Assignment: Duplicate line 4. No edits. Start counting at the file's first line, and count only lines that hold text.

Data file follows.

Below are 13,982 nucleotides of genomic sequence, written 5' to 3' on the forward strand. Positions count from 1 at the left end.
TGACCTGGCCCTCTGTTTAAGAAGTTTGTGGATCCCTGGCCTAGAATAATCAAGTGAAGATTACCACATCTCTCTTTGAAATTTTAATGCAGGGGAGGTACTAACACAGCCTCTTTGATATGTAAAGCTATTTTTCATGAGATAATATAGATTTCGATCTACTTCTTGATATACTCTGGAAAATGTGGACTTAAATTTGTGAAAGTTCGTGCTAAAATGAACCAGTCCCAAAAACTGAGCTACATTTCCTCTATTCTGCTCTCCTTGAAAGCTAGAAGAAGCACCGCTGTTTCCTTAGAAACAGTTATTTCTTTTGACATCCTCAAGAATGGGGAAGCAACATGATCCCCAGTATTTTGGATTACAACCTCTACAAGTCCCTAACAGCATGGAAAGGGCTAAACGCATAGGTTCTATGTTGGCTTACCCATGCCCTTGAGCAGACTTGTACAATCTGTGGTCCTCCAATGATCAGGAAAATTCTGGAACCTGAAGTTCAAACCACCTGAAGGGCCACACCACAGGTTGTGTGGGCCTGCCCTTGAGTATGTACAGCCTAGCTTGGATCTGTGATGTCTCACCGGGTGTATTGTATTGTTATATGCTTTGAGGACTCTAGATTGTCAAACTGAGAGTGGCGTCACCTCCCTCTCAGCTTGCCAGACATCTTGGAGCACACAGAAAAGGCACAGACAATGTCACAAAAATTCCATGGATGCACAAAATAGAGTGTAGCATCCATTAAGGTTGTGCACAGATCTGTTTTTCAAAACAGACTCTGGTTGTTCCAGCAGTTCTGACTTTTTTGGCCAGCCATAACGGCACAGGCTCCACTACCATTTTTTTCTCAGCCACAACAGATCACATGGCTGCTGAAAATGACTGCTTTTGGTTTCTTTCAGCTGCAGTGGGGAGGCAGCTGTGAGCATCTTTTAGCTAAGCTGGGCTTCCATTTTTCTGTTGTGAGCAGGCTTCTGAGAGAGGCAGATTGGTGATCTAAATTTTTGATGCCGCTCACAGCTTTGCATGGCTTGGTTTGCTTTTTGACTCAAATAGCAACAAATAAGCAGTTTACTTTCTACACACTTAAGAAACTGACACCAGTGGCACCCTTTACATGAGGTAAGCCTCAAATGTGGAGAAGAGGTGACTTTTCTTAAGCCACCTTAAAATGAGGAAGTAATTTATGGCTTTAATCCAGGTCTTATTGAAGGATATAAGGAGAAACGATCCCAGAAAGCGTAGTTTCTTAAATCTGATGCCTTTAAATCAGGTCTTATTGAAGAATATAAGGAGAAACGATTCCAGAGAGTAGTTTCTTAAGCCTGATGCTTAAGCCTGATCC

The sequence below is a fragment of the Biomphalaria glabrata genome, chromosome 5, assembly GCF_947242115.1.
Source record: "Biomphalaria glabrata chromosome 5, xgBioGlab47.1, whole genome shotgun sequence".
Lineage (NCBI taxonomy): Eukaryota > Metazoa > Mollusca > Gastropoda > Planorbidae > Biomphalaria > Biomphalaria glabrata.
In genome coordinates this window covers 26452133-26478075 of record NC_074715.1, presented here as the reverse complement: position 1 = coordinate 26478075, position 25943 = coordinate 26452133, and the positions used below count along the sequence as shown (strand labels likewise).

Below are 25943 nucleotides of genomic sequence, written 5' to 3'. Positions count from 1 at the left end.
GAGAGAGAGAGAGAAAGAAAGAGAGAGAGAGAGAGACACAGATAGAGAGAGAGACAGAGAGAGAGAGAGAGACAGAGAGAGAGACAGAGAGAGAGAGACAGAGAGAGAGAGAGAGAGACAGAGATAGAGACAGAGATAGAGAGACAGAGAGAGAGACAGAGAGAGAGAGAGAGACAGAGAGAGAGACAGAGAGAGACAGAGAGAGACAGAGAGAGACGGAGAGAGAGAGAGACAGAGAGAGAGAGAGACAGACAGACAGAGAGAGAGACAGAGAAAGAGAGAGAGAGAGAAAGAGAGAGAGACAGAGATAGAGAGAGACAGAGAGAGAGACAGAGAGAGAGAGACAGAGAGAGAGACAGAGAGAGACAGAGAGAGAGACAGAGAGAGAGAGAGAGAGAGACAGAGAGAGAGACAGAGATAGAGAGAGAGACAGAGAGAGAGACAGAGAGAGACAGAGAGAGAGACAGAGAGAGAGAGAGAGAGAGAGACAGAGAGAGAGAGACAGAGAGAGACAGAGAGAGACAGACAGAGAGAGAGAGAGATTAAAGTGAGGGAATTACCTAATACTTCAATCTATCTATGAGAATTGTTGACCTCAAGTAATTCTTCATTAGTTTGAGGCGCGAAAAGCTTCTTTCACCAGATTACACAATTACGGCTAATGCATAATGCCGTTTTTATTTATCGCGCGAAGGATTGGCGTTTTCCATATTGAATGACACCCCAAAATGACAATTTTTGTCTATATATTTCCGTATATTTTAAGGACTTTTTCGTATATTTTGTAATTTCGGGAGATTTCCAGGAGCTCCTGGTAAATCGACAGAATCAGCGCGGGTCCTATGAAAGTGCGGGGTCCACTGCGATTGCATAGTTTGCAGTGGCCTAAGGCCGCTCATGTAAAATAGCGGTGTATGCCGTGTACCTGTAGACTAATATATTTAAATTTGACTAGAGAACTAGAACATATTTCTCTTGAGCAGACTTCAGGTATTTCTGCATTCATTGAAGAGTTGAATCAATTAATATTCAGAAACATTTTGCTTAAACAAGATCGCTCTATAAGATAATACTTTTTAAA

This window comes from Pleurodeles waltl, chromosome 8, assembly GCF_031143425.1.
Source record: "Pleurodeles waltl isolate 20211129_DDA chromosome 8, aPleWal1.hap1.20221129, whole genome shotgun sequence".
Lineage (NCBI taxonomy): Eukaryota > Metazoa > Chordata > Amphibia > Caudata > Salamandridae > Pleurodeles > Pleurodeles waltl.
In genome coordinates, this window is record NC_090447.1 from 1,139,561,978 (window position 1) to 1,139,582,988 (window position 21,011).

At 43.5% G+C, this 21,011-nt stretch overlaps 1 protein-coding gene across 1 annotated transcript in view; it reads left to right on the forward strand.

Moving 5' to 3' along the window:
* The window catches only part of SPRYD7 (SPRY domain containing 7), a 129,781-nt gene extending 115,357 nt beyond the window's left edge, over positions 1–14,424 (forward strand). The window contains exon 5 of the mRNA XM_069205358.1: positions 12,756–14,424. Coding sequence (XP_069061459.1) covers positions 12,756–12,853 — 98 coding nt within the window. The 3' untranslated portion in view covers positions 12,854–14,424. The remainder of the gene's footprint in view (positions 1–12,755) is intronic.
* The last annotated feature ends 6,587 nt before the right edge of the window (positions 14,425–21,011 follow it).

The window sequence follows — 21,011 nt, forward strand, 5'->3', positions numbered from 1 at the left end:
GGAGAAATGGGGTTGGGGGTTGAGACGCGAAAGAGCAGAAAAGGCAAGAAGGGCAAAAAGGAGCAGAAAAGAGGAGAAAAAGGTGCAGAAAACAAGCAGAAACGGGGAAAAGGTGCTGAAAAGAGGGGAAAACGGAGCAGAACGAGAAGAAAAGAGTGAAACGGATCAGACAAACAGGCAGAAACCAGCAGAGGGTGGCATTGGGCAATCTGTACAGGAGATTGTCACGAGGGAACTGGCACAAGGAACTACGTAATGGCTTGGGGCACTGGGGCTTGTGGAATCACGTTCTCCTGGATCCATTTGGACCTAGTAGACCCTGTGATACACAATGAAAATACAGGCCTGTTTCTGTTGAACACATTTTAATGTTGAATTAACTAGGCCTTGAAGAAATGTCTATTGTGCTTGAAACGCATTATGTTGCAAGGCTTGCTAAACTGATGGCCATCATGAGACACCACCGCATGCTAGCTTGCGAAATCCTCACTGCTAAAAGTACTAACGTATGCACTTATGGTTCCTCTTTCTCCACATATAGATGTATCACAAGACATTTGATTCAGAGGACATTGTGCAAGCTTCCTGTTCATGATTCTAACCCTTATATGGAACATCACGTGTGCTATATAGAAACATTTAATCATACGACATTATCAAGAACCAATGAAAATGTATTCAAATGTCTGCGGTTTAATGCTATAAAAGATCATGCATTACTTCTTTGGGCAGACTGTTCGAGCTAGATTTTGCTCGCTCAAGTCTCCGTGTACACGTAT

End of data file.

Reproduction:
Source record: "Biomphalaria glabrata chromosome 5, xgBioGlab47.1, whole genome shotgun sequence".